Abbott has pledged $2 million to support humanitarian efforts in Ukraine, and Pfizer, based in New York, said it has supplied $1 million in humanitarian grants. Swiss drug maker Novartis said it was expanding humanitarian efforts in Ukraine and working to “ensure the continued supply of our medicines in Ukraine.”
But no major pharmaceutical or medical device maker has announced plans to shutter manufacturing plants or halt sales inside Russia.
In an open letter, hundreds of leaders of mainly smaller biotechnology companies have called on industry members to cease business activities in Russia, including “investment in Russian companies and new investment within the borders of Russia,” and to halt trade and collaboration with Russian companies, except for supplying food and medicines. How many of the signatories have business operations in Russia was unclear.
Ulrich Neumann, director for market access at Janssen, a Johnson & Johnson company, was among those who signed the letter, but whether he was speaking for the company was unclear. In its own statement posted on social media, the company said it’s “committed to providing access to our essential medical products in the countries where we operate, in compliance with current international sanctions.”
GlaxoSmithKline, headquartered in the United Kingdom, said in a statement that it’s stopping all advertising in Russia and will not enter into contracts that “directly support the Russian administration or military.” But the company said that as a “supplier of needed medicines, vaccines and everyday health products, we have a responsibility to do all we can to make them available. For this reason, we will continue to supply our products to the people of Russia, while we can.”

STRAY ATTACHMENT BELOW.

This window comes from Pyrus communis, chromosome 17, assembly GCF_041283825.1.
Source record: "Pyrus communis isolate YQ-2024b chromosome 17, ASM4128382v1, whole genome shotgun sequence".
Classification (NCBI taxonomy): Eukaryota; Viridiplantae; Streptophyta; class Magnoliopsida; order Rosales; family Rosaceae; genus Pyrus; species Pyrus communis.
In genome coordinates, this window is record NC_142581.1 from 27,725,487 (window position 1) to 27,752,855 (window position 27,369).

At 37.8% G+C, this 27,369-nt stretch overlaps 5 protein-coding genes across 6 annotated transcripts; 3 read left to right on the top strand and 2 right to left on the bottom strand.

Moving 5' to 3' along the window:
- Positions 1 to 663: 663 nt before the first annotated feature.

Nell Minow, vice chair of ValueEdge Advisors, an investment consulting firm, noted that drug companies have been treated differently than other industries during previous global conflicts. For example, some corporate ethicists advised against pharmaceutical companies’ total divestment from South Africa’s apartheid regime to ensure essential medicines flowed to the country.
“There is a difference between a hamburger and a pill,” Minow said. Companies should strongly condemn Russia’s actions, she said, but unless the U.S. enters directly into a war with Russia, companies that make essential medicines and health care products should continue to operate. Before U.S. involvement in World War II, she added, there were “some American companies that did business with Germany until the last minute.”
KHN senior correspondent Arthur Allen contributed to this article.